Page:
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Thursday, 13 February, 2003, 16:07 GMT
O'Neill fined 6,000
Trainer Jonjo O'Neill was fined 6,000 at a hearing of the Jockey Club's disciplinary panel on Thursday.

Jonjo O'Neill leaves the Jockey Club headquarters after his hearing
O'Neill was tight-lipped after the hearing

The former champion jockey had been summoned to the racing regulators' headquarters in Portman Square, London, after a third breach of the running and riding rules within six weeks.

The Jockey Club has the power to suspend a trainer's licence in such cases but felt that in this instance a fine was more fitting.

O'Neill left after the hearing without commenting but his solicitor Alan Walls said that they would appeal against the fine.

O'Neill's most recent infringement came when Top Of The Left finished a 32-length seventh behind Vanormix in a novices' hurdle at Exeter on 27 January.

Local stewards found that O'Neill and conditional jockey Tom Siddall had breached the rules relating to schooling in public.

Because that was the trainer's third infringement of the rules within the past two years, he was automatically referred to the Jockey Club.

"If the offence had been more serious then we had the option of suspending or even removing the trainer's licence," said Jockey Club public relations director John Maxse.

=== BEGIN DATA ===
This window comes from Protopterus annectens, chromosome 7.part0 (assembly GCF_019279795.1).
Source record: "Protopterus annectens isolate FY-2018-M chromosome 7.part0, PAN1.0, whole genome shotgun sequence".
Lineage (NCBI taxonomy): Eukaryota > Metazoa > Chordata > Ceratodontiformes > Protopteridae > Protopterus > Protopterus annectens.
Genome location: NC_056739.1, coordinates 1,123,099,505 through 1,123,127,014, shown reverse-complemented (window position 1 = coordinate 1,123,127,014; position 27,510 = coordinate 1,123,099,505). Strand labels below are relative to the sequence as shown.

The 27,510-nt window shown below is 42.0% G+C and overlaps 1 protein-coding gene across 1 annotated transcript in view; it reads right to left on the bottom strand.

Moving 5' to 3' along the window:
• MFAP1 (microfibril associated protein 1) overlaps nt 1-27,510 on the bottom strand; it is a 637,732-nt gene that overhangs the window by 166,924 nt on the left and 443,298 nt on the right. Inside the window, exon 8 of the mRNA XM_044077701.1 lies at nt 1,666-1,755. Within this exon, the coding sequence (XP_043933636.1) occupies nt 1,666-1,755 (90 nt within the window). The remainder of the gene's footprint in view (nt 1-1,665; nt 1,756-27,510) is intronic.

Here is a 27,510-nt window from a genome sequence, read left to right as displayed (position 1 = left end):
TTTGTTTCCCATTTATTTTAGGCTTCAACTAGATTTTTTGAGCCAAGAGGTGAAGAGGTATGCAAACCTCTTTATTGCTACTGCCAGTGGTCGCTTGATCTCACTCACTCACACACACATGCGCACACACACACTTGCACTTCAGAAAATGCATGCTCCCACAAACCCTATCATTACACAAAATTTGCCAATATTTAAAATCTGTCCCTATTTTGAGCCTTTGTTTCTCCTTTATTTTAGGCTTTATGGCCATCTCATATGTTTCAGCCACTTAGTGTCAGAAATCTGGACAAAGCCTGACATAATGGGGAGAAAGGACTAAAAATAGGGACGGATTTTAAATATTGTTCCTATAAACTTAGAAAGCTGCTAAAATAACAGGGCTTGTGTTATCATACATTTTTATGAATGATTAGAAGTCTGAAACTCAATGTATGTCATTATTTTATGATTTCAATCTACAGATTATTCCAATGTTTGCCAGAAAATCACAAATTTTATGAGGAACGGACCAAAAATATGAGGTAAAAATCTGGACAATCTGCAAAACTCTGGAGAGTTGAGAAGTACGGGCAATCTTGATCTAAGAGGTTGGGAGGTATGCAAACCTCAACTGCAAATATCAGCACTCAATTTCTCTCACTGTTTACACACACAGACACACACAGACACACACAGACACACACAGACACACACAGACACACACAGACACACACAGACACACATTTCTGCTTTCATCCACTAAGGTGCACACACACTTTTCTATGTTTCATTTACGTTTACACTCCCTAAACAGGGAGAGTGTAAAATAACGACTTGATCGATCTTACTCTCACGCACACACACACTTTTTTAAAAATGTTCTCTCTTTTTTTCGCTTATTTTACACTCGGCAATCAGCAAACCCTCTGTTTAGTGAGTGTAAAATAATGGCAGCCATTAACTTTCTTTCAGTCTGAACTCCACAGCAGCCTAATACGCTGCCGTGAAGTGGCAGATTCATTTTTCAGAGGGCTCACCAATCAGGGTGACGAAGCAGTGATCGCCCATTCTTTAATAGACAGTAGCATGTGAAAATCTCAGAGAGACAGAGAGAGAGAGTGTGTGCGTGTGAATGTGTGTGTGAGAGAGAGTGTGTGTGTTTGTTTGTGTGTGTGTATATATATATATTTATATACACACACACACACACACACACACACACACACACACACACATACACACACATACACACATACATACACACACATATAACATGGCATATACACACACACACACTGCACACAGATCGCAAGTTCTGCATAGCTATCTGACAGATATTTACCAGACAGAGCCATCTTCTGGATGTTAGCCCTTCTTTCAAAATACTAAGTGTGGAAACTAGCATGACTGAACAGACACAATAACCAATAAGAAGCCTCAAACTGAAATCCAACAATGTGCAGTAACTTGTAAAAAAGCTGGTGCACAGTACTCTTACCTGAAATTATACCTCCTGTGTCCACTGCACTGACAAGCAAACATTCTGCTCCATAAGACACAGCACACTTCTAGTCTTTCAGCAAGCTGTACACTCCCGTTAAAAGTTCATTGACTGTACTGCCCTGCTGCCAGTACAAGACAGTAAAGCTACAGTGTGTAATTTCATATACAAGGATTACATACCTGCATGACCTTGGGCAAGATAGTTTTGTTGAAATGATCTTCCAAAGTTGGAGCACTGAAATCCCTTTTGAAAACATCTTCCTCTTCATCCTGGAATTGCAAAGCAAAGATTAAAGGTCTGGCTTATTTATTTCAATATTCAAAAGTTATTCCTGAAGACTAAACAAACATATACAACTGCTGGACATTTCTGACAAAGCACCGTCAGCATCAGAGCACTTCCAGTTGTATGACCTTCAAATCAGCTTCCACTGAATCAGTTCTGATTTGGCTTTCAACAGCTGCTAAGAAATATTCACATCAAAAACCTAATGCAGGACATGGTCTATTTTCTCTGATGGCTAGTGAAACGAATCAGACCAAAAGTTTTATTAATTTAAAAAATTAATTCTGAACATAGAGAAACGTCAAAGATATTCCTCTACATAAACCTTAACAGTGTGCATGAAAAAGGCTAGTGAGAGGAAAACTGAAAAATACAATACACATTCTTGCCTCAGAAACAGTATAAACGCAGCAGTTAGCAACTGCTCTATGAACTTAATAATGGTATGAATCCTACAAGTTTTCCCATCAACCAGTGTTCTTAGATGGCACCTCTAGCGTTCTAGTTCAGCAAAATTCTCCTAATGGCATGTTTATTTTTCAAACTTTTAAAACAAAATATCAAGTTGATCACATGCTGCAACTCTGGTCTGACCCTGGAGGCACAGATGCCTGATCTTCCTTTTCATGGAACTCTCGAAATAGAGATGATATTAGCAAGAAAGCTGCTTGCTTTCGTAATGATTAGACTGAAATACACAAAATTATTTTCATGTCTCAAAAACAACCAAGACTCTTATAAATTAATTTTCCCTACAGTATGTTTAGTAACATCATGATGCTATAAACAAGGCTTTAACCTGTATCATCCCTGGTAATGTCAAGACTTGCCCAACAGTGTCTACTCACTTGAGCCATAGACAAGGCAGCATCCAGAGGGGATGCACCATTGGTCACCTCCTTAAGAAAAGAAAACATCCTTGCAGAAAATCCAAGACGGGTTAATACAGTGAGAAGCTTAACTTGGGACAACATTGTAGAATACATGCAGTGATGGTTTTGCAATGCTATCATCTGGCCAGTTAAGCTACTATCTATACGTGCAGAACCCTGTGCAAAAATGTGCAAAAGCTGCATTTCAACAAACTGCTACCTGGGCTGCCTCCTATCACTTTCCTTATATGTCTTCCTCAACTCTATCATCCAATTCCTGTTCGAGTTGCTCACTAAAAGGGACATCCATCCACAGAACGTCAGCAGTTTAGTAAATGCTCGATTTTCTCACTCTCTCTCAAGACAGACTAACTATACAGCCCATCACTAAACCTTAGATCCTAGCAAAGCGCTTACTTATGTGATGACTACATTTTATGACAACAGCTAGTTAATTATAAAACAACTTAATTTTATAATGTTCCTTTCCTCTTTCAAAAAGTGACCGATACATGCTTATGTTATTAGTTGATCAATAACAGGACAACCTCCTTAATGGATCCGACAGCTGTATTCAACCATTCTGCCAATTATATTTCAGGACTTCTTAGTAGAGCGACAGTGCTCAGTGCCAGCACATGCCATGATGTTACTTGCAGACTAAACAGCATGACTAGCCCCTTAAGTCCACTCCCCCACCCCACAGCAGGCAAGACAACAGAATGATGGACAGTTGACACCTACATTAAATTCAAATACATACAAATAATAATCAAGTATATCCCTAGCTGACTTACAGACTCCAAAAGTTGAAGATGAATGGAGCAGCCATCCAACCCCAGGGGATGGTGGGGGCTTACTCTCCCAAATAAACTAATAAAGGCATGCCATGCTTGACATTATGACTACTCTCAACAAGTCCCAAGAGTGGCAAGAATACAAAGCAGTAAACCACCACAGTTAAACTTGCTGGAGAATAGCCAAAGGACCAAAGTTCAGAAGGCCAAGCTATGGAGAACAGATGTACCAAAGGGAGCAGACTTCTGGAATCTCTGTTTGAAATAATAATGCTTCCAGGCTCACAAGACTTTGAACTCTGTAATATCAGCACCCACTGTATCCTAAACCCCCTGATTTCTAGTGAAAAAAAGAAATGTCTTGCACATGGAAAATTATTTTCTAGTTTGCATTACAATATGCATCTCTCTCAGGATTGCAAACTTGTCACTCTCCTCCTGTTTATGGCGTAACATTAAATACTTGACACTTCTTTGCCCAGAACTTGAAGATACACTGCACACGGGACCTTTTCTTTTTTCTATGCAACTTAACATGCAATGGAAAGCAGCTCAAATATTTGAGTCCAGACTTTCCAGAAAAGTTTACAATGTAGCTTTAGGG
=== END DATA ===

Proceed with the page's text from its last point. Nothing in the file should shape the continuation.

And he warned that were O'Neill to reoffend, a harsher punishment may be meted out.

"The situation then would demand that the panel look very closely upon the effect that the previous penalties have really had," he said.

O'Neill's other two similar misdemeanours both occurred on 14 December and involved the performances of Gala Performance at Haydock and Madalyar at Fakenham.

The Fakenham incident led to the highest race-day fine (3,400) ever handed out by racecourse stewards.

O'Neill began training in 1990 after a successful riding career, the highlight of which was winning at Cheltenham on Dawn Run, who became the first horse to win both the Champion Hurdle/Gold Cup double.

In 2001, prominent owner and gambler JP McManus bought Jackdaws Castle in Gloucestershire and installed O'Neill as the master of the famous training establishment.

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